Monday 2015-09-07 afternoon

A zodiac cruise and landing in Lilliehooks Fjord rewarded us with the sighting of reindeer on the slopes of the barren hills. Beautiful majestic creatures that roam wild and due to isolation have created their own sub-species. Hiking up the permafrost, sinking into a bed of lichens and fungi afforded our legs a well deserved stretch and workout. The area was originally the location of a German weather station after the Second World War and is now preserved the way it is as a historical site. Rusty cans, boots, old rotting hessian bags lay about as if someone left in a hurry. One can only imagine the solitary life the operators lived here towards the end of the earth. Every animal that we encountered has a lonely existence here, man included. Certainly one would have to like ones own company. The day was one of vast contrasts as we virtually travelled around the corner to where the glacier slowly spewed its frozen contents into the bay in front of us. Constant rumbling and sudden thunderous booms echoed about the bay, letting us know there was about to be a calving. This is when the ice breaks away from the pressure coming from behind as the frozen river crawls towards the ocean. Wow - to witness this is awesome! The action of the huge amount of ice hitting the water sets off a small set of waves and, hopefully, you are far enough away! It is honestly surreal to watch nature at work!

Lilliehookbreen: 79°18’26”N, 11°36’06”E

Photo credit: Martin Kraus

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Glacier calving, photo credit: Jenny Johannsen

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Crossing to Greenland

Tuesday 2015-09-08 morning

Since we had no early morning activities, we had a late breakfast at 0830.  A few team members disembarked and we gained a few new ones and took on some supplies.  It is a very brief stop (we are not even anchoring or docking) before we make our Atlantic crossing to Greenland.  We are expecting our journey to take about 72 hours and we plan to fill our time with lectures given by various experts onboard, sorting and editing photos, looking for whales and birds, and, of course, taking more photos!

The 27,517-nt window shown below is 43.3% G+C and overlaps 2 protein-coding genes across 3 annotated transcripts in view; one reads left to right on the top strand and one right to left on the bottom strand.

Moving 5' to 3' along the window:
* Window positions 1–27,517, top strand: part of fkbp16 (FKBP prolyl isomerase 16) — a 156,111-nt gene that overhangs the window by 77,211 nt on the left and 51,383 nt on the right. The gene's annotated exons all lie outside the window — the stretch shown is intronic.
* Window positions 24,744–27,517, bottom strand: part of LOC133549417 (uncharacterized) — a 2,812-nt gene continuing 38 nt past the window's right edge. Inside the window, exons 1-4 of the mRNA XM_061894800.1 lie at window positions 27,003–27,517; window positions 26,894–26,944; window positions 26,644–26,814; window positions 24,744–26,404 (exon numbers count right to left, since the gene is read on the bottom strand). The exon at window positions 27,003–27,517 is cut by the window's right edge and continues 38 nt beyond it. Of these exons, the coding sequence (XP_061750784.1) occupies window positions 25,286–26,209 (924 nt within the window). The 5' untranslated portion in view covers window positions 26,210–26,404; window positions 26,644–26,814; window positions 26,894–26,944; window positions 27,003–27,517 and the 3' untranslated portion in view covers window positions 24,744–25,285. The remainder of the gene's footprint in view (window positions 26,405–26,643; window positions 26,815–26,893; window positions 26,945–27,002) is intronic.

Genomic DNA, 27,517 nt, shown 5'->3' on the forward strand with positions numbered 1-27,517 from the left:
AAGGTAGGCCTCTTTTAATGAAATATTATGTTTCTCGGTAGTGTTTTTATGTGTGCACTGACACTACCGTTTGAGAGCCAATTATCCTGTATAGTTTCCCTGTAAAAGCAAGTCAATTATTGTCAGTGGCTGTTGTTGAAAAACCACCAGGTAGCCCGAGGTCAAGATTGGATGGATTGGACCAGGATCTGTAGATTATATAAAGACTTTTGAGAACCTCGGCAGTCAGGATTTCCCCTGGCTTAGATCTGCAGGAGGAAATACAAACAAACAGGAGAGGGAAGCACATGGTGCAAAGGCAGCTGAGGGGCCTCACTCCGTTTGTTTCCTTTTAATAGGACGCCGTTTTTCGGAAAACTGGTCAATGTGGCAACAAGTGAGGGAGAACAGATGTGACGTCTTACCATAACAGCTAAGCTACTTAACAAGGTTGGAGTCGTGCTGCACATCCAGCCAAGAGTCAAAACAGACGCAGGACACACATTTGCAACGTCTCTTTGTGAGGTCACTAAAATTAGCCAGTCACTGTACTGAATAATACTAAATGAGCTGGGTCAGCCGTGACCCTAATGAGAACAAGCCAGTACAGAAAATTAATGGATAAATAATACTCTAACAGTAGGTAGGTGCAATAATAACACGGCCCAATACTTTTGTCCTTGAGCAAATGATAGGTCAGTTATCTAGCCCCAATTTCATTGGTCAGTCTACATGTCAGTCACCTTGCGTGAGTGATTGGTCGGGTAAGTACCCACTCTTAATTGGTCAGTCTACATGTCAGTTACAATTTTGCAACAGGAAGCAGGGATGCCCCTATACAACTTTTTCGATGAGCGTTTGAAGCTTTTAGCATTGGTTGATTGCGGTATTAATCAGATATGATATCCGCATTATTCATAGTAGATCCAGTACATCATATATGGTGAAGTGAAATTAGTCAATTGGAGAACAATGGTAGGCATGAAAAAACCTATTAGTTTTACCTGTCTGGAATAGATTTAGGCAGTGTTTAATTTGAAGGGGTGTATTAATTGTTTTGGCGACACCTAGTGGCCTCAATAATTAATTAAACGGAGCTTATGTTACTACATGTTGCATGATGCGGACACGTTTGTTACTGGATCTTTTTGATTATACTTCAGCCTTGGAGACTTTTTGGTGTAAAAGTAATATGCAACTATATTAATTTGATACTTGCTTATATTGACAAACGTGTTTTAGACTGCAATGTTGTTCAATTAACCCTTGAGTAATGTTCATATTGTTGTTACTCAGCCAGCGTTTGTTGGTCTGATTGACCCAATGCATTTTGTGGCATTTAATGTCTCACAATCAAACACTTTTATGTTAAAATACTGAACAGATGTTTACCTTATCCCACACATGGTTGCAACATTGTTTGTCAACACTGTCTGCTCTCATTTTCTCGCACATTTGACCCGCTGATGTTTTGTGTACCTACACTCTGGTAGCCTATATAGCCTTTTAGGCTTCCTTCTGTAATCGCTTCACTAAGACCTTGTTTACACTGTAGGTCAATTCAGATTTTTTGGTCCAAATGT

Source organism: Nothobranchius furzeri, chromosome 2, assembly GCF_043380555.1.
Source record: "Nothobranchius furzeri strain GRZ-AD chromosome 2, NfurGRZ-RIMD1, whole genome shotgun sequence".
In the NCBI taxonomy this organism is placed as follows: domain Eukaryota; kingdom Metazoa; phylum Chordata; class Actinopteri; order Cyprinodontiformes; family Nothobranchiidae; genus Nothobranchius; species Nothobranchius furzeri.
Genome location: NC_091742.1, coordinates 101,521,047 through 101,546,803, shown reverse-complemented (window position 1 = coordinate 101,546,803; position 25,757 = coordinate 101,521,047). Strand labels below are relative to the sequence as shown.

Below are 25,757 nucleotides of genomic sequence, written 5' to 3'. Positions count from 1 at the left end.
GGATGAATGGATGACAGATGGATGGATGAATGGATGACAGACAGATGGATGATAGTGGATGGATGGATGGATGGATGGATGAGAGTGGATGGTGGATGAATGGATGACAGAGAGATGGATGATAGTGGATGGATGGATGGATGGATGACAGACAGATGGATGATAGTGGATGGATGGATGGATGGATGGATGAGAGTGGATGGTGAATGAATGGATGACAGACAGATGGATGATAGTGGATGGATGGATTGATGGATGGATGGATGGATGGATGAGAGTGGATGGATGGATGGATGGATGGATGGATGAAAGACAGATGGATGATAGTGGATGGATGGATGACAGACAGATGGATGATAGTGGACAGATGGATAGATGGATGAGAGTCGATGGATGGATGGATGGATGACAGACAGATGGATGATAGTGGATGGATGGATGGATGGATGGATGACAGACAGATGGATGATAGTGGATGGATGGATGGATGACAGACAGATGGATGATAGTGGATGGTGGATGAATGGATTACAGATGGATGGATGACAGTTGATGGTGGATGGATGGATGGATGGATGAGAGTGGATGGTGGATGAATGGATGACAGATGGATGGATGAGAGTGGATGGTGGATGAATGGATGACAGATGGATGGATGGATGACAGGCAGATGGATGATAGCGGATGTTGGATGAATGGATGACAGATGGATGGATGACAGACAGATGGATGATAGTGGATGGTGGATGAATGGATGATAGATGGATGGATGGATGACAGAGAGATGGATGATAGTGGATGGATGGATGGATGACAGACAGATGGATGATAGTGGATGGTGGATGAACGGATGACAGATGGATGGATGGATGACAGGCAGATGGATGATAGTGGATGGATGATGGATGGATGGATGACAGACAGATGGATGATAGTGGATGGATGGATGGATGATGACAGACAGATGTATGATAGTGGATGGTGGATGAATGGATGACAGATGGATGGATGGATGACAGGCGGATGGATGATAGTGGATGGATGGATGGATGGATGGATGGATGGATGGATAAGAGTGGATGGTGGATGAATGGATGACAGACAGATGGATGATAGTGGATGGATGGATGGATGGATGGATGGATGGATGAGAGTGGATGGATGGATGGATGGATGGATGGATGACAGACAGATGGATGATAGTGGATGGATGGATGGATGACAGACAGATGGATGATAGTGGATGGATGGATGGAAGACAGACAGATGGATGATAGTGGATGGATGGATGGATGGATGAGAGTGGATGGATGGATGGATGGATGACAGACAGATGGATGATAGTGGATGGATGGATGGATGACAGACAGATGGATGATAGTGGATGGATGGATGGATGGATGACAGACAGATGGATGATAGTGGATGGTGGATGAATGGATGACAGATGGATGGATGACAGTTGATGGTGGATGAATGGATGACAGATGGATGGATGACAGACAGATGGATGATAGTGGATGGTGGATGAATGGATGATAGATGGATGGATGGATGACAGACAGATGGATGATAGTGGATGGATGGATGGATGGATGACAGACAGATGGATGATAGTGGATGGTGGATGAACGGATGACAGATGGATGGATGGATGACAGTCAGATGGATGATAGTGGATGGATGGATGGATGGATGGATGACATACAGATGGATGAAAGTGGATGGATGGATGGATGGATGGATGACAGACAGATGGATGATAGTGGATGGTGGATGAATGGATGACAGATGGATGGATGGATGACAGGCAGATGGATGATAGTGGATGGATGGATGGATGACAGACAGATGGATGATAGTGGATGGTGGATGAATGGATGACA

Monday Morning Dive and Glaciers

Monday 2015-09-07 morning

This morning we've relocated to Lillehoeksfjord where divers will be able to dive a wall and everyone else can shuttle ashore for a view of the bay and glacier and/or a walk.

This afternoon, we'll take our Elysium team photo in front of the Lillehook (which means "small hawk") Glacier and then have a zodiac cruise to get a closer look at this spectacular sight.  Maybe we'll catch some of the calving on film.

Lilliehookbreen: 79°18’26”N, 11°36’06”E

Sunday Afternoon with Walruses

Sunday 2015-09-06 afternoon

The grandeur of the Svitjodbreen glacier on Fugle Fjord - is breathtaking! Calm water, no wind and balmy – well, balmy for the Arctic: 6 degrees Celcius! We didn't even don our gloves, which made for feverish picture taking when a couple of puffins were spotted. These birds by now should have migrated but these two decided to hang in a little longer. A mother walrus and her pup were the only large inhabitants in the fjord but they gave us many photo opportunities with their loving attention to each other on their tiny ice flow.

Frequently the glacier thundered as the ice calved off and fell into the ocean. You have to wonder if this is happening at an increasing rate or is it just natural? There is no sea ice (only glacier ice) here – how could there be at 6 degrees? That's how cold it gets in Melbourne, Australia during winter.

Dr Sylvia Earle dived with magnificent jellyfish, anemones, sponges, crabs – all living amongst the magnificent kelp that grows thick in this area. She had such a wonderful time, as she always does in the water.

Fugelhuken: 78°54’11”N, 10°31’42”E

Photo credit: Jenny Johannsen

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Photo credit: Amanda Wilkin

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